For team ministry to work, you must convey the importance of every player on the team. For example, we have a wonderful ministry partner who comes in the middle of the week to make copies and put things in their place for our elementary program. That weekly act of service goes unnoticed most of the time, but we’d have (even more) chaos on Sunday morning if she didn’t serve us this way. We have many people who “only” sit and rock babies or “only” have a handful of kids for a small group. A handful of people take the handoff and get the applause, but every single player on the team is part of something special. Something holy. That’s the “only” way we can win.

Taking a Knee
For optimum performance, the professionals know you can’t be great at everything, and rest is vital for good performance. I think the point for ministry is clear. Fill ministry positions based on gifts, graces, talents, and likes and dislikes– not simply on availability. And give ministry partners breaks. Give time off even when it’s not asked for. As important as it is for kids to see familiar faces every week, your team members’ health is equally important for the long-term effectiveness of your team. Every player needs to “take a knee” occasionally.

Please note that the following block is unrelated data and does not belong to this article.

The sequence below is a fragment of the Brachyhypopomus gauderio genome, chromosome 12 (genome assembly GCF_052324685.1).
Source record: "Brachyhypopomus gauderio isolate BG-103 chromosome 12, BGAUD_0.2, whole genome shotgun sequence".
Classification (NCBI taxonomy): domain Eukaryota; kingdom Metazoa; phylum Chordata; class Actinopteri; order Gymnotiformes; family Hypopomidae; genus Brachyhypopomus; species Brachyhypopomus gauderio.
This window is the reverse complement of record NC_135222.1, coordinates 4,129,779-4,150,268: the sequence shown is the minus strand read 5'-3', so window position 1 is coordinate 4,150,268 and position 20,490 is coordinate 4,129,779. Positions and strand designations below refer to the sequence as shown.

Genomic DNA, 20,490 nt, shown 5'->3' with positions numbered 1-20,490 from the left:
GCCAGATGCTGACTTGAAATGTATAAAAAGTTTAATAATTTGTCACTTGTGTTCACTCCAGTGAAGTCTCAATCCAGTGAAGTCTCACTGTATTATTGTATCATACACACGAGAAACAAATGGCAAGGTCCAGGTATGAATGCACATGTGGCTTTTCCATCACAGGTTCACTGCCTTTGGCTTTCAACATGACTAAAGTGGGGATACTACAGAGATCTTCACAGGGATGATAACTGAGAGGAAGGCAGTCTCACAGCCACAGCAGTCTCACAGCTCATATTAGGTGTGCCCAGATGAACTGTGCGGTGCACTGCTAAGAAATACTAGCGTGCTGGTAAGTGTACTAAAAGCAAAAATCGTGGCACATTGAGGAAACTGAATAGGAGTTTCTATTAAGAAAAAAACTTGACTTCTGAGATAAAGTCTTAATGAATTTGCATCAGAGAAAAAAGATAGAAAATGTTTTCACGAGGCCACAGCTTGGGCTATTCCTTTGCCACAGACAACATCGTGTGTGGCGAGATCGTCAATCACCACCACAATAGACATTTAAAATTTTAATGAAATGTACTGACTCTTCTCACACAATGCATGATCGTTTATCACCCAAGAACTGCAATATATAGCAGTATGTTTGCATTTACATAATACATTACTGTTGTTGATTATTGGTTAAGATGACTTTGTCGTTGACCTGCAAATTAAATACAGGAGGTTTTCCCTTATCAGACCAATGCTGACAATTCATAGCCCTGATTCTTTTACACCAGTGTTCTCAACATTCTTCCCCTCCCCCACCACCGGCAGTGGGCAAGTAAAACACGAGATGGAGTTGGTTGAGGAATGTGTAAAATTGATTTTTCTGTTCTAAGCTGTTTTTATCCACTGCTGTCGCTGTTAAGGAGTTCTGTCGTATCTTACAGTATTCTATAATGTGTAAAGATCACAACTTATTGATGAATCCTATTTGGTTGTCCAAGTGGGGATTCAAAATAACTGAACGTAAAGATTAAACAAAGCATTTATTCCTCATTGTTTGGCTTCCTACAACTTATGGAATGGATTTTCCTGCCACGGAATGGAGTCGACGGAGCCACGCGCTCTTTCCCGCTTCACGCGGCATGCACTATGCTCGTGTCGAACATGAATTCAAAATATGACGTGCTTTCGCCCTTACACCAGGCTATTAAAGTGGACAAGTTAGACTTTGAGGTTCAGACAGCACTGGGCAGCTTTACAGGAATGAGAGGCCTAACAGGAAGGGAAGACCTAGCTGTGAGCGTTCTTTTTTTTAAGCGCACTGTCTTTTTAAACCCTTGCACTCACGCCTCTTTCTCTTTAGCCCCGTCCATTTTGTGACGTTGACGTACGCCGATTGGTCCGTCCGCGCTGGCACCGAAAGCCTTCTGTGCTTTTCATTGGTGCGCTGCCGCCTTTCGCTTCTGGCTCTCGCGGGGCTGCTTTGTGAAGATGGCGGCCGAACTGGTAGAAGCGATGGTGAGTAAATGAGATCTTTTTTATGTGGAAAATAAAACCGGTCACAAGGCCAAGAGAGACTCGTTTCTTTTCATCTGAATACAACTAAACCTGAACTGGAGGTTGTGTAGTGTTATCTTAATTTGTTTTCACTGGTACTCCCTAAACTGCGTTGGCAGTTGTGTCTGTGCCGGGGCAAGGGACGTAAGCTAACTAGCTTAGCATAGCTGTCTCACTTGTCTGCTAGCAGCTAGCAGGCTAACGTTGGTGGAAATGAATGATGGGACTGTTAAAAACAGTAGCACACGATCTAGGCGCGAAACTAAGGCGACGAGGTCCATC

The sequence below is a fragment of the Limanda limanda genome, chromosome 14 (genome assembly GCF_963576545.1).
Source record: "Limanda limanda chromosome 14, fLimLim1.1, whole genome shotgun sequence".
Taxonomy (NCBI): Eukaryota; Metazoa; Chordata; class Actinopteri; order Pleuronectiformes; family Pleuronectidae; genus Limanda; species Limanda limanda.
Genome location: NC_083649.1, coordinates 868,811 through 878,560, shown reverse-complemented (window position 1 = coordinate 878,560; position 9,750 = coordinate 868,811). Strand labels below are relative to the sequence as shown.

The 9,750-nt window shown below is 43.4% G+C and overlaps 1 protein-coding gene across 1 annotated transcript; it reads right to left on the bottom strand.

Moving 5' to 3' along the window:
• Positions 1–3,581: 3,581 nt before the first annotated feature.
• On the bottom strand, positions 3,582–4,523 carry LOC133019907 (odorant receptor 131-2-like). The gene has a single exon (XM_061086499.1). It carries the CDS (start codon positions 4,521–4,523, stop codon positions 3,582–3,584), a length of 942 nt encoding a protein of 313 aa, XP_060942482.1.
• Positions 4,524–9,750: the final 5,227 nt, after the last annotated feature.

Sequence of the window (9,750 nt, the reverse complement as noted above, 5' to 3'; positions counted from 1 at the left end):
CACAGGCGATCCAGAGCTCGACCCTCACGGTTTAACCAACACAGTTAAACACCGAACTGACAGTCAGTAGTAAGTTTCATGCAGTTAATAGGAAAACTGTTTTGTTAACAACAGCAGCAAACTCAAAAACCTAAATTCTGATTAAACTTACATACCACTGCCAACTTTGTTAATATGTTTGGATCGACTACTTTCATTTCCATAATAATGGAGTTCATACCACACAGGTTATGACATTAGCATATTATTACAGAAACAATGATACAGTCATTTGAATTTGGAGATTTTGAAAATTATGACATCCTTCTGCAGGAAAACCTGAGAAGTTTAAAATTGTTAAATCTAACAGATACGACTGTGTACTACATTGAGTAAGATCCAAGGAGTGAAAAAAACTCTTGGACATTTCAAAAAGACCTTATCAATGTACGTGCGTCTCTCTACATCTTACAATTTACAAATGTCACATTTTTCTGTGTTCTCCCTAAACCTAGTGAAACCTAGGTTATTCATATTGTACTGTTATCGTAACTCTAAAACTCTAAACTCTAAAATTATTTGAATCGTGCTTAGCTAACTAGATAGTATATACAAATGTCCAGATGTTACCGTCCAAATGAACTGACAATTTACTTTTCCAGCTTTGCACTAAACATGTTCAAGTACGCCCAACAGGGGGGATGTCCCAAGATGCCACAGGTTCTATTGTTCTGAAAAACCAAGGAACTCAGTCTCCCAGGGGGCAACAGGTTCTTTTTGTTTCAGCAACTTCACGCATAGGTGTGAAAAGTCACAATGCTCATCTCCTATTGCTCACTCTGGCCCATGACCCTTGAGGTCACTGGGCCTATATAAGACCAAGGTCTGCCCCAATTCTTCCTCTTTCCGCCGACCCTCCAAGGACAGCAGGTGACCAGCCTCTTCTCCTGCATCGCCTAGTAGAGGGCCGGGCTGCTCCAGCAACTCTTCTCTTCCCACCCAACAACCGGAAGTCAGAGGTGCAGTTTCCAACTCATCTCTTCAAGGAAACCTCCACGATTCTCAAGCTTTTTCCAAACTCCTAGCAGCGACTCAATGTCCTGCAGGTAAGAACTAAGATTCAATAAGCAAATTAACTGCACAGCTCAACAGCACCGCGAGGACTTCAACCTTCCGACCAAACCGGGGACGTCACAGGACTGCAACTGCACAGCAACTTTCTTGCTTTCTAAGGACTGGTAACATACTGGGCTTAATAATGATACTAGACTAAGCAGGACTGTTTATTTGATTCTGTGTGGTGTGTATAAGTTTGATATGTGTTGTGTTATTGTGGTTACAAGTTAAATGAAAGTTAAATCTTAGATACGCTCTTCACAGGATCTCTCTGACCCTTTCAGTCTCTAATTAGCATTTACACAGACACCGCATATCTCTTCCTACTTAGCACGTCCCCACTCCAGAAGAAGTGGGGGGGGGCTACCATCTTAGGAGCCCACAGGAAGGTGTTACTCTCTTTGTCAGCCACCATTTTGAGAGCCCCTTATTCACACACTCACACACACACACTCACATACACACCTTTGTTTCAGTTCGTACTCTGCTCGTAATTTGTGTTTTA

Special Teams

Football special teams are players who show up for one play and then are on the sidelines again. Oh, but that one play! Something special is about to happen! They may return a kickoff to position the regular players for an easy touchdown. Special team players spend a lot of time on the sidelines, but they’re ready at a moment’s notice to step up to the task.